A GM potato will solve Third World hunger, said pro-GM scientists in India and Britain. Dr. Vandana Shiva and Afsar Jafri expose the lies they tell to force GM foods on a defiant world that will also put school children at risk from malnutrition by displacing nutrient-rich indigenous staples.
At the start of Britain’s public GM debate in June, the British Broadcasting Corporation (BBC) said that approval for commercial growing of a genetically modified potato is expected in India within six months. Indian scientists were reported to have said that the protein-rich genetically modified potato could help combat malnutrition in India. This is reminiscent of an earlier attempt by pro-GM scientists to convince critics that GM ‘golden rice’ is needed to cure vitamin A deficiency among the poor in the Third World, a ‘potential benefit’ that’s being hyped by the pro-GM British scientific establishment to this day.
At the Research Foundation for Science, Technology and Ecology (RFSTE), we have shown that fruits and green vegetables that could be grown in every backyard provide hundreds of times more Vitamin A than ‘golden rice’.
Now the people of India and the rest of the world are sold a ‘protein-rich potato’ hoax by our scientists as part of an anti-hunger plan, formulated jointly with government institutes, the biotech industry and charities. The potato, it is claimed, contains a third more protein than normal, including essential high-quality nutrients, and has been created by adding a gene from the protein-rich amaranth plant.
According to the BBC, Dr. Manju Sharma, Head of the Department of Biotechnology (DBT), said that the GM potato will "reduce the problem of malnutrition in the country", and she plans to incorporate it into the government’s free midday meal programme in schools.
But, inserting protein genes from amaranth into potatoes and promoting potato as a staple for school-children’s mid-day meals is also a decision not to promote amaranth and pulses, the most important source of protein in the Indian diet. Amaranth contains 14.7 gm protein per 100 gm of dried grain, compared to 6.8 gm/100gm milled rice, 11 gm/100gm wheat flour and a mere 1.6 gm/100 gm potato.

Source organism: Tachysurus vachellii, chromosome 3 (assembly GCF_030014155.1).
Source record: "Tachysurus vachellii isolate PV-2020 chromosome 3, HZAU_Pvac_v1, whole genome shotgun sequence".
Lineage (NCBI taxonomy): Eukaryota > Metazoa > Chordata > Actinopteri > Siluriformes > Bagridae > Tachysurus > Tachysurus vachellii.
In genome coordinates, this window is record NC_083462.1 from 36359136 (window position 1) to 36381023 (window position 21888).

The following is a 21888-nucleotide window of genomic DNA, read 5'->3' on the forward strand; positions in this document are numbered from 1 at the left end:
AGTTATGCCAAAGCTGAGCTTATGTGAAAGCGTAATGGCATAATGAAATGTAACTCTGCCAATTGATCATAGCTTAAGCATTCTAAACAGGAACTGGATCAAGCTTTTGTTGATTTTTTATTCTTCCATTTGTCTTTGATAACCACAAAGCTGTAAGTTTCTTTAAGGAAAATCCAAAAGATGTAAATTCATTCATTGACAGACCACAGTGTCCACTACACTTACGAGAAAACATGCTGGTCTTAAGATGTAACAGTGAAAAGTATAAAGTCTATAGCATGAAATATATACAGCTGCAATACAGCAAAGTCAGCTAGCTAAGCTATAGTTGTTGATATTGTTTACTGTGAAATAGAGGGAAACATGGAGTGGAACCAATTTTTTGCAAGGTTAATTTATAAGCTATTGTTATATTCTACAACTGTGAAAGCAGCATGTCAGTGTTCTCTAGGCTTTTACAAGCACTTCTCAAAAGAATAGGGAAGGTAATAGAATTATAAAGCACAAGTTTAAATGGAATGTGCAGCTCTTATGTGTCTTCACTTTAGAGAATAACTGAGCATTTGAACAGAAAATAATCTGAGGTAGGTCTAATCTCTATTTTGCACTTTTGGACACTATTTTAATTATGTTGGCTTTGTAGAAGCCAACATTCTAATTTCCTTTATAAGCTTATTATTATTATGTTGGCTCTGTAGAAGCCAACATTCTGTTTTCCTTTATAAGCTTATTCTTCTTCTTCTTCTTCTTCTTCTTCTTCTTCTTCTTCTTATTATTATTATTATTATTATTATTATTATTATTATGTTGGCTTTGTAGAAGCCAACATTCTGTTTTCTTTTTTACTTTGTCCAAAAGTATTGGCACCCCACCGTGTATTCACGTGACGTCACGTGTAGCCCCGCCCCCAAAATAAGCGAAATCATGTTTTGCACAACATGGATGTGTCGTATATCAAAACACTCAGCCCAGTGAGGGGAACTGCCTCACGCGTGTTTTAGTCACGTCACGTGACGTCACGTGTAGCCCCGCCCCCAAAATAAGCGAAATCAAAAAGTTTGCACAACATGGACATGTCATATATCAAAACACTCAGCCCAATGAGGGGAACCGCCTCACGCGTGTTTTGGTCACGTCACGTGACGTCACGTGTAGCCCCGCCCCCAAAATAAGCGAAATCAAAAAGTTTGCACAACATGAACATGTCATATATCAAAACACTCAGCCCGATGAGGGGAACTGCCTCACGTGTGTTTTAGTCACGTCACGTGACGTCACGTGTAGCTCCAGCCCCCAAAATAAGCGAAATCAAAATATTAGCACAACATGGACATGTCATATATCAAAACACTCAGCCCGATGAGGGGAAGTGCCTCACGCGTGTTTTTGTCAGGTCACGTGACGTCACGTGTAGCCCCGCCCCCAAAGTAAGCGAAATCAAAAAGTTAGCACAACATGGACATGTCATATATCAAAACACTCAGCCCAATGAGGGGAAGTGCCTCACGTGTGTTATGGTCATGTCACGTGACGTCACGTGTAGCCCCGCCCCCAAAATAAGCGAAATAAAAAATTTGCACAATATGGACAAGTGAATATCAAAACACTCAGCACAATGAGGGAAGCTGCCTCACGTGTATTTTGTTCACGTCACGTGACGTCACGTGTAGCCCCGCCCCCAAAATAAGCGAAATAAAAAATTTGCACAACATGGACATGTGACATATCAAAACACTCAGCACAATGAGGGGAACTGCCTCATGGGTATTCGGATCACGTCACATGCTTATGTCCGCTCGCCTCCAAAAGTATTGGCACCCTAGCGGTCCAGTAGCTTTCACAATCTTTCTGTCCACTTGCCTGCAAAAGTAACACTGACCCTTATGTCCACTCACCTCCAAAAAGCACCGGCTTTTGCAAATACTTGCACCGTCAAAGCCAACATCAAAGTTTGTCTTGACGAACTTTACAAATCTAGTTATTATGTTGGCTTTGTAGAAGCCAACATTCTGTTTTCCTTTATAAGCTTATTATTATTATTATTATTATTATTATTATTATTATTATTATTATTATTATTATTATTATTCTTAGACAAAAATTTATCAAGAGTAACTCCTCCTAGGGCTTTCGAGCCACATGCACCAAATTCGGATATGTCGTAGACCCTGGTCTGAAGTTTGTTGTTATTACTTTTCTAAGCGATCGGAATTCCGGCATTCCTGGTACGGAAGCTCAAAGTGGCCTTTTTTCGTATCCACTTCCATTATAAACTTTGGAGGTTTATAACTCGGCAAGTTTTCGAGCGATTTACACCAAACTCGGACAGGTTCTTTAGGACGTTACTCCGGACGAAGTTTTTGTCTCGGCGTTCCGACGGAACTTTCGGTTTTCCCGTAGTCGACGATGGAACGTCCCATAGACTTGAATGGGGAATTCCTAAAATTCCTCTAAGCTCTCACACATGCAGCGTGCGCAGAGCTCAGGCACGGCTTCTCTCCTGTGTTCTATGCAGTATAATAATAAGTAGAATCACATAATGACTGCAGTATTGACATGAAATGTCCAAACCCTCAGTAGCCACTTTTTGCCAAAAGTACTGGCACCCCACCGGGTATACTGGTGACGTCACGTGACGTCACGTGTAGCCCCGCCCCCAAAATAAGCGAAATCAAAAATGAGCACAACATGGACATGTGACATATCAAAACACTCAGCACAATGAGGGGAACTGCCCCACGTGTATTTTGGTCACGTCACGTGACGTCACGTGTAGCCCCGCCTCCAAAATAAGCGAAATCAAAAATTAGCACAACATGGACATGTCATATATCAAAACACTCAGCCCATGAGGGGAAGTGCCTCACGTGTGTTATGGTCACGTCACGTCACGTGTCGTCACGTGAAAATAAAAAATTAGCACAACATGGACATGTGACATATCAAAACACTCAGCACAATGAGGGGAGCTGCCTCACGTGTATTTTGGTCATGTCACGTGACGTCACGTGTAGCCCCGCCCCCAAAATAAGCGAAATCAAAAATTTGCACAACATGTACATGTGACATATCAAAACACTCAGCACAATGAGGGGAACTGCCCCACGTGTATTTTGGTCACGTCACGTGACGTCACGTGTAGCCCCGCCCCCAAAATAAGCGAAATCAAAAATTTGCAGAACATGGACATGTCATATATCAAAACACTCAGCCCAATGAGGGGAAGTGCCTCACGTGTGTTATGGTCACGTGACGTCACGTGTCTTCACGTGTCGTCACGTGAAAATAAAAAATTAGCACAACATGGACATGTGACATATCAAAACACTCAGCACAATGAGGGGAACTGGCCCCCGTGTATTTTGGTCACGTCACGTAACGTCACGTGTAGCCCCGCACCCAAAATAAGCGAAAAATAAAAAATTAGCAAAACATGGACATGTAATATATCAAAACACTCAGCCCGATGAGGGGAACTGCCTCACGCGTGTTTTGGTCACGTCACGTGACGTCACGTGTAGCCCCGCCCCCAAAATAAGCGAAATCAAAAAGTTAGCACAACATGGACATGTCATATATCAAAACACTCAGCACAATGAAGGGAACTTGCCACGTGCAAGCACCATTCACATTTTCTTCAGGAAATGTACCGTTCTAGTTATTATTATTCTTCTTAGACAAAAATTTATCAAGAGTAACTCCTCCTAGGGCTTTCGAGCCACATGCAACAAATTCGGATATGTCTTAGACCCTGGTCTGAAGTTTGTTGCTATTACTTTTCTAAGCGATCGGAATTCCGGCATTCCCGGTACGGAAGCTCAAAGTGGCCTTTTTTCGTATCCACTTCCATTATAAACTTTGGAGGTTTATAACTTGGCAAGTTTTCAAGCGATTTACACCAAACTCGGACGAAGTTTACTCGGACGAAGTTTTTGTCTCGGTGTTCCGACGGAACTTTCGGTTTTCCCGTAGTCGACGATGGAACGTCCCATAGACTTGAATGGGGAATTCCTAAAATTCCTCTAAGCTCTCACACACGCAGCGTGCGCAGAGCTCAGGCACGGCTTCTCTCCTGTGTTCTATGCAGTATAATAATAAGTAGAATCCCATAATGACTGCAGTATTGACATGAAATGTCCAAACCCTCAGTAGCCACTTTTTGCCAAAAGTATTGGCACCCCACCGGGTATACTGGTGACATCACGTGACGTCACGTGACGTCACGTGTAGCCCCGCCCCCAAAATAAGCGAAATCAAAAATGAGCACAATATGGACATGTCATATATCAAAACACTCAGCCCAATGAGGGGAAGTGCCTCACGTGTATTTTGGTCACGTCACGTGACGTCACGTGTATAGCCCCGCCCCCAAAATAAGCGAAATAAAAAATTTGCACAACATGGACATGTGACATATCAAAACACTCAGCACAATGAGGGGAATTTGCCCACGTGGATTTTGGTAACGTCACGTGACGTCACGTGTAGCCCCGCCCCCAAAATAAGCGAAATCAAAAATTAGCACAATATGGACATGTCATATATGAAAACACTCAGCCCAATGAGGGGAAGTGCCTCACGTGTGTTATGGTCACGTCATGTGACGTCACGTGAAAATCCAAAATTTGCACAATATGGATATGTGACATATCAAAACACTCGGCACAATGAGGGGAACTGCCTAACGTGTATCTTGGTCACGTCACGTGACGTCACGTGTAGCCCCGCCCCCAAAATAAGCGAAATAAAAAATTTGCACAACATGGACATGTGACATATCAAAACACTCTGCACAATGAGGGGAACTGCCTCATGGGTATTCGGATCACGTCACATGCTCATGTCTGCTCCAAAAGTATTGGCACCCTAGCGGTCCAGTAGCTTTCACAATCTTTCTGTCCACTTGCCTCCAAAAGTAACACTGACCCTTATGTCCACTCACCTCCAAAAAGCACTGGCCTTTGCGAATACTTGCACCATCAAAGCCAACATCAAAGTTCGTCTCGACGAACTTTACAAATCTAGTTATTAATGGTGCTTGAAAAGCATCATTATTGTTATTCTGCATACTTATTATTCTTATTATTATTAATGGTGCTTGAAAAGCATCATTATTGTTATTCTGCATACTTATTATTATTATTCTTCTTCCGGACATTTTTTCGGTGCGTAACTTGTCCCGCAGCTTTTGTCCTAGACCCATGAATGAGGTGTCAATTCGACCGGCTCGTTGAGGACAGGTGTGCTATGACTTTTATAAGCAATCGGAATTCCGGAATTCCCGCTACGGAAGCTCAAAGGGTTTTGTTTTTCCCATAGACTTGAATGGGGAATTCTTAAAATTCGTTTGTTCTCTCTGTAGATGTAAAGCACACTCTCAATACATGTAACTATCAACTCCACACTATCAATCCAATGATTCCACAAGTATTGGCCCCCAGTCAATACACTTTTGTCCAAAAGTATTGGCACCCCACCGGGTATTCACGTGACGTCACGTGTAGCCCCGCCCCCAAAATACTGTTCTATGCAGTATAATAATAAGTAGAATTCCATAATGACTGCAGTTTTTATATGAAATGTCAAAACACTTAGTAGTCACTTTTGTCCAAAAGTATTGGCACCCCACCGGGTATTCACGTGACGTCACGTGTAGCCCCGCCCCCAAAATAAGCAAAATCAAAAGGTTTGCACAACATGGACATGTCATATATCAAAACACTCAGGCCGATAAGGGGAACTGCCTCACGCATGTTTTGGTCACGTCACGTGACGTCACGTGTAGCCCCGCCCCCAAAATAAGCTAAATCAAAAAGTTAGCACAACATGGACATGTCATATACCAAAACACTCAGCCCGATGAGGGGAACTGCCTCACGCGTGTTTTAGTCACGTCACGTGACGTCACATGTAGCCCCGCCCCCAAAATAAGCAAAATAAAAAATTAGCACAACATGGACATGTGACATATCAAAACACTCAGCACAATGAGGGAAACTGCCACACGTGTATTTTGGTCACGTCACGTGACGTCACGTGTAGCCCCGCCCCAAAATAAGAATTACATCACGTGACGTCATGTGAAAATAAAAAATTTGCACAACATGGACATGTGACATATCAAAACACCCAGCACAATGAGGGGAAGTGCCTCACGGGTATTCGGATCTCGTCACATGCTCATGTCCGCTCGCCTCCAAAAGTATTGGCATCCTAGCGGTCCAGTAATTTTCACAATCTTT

Compared to the nutritional value of grains like amaranth, GM potatoes will actually create malnutrition because it will represent a huge protein deficit, and deny to vulnerable children many other essential nutrients present in much higher amounts in amaranth (see Table 1) or that are not available in potato.
|Table 1. Nutritional content of Amaranth compared
with GM potato
Content (per 100gm)
*Assuming an increase of 33% protein content in GM potato, as reported.
+Assuming these remain unchanged.
As can be seen, the GM potato will actually cause severe iron and calcium deficiencies in children as well as severe protein deficiency. The ancient people of the Andes regarded amaranth sacred. In India, it is called "Ramdana" or God’s own grain. The root word "amara", in both Greek and Sanskrit means eternal or deathless. A much smarter option is to promote the widespread cultivation and use of amazing grains like amaranth. [Editor’s note: In Britain, amaranth has already entered the specialty market as a high protein and nutritious breakfast cereal, thus fully exposing the short-sightedness if not downright hypocrisy and wickedness of those who are intent on promoting monoculture grains at the expense of far superior indigenous varieties.]
In any case, amaranth is not the only source of protein in India’s rich biodiversity and cuisine. Our dals, (also pulses and legumes), a staple mixed with rice as dal-chawal and with wheat as dal-roti are also very rich in protein (see Table 2). The consumption of dals also provides much higher levels of proteins than GM potatoes.
Poor Indian children will get a full balanced diet in dals, pulses and
amaranth, instead of getting malnutrition on "protein rich" GM
|Table 2. Protein content of some Indian pulses
|Pulses||Protein per 100 gm|
|Bengal gram (whole)||17.1 gm|
|Horse gram||22.0 gm|
|Bengal gram roasted||22.5 gm|
|Black gram||24.0 gm|
|Moth bean||23.6 gm|
|Cow pea||24.1 gm|
|Peas dry||19.7 gm|
|Field Bean||24.9 gm|
|Green gram dal||24.5 gm|
|This article can be found on the I-SIS website at http://www.i-sis.org.uk/GMPEM.php|
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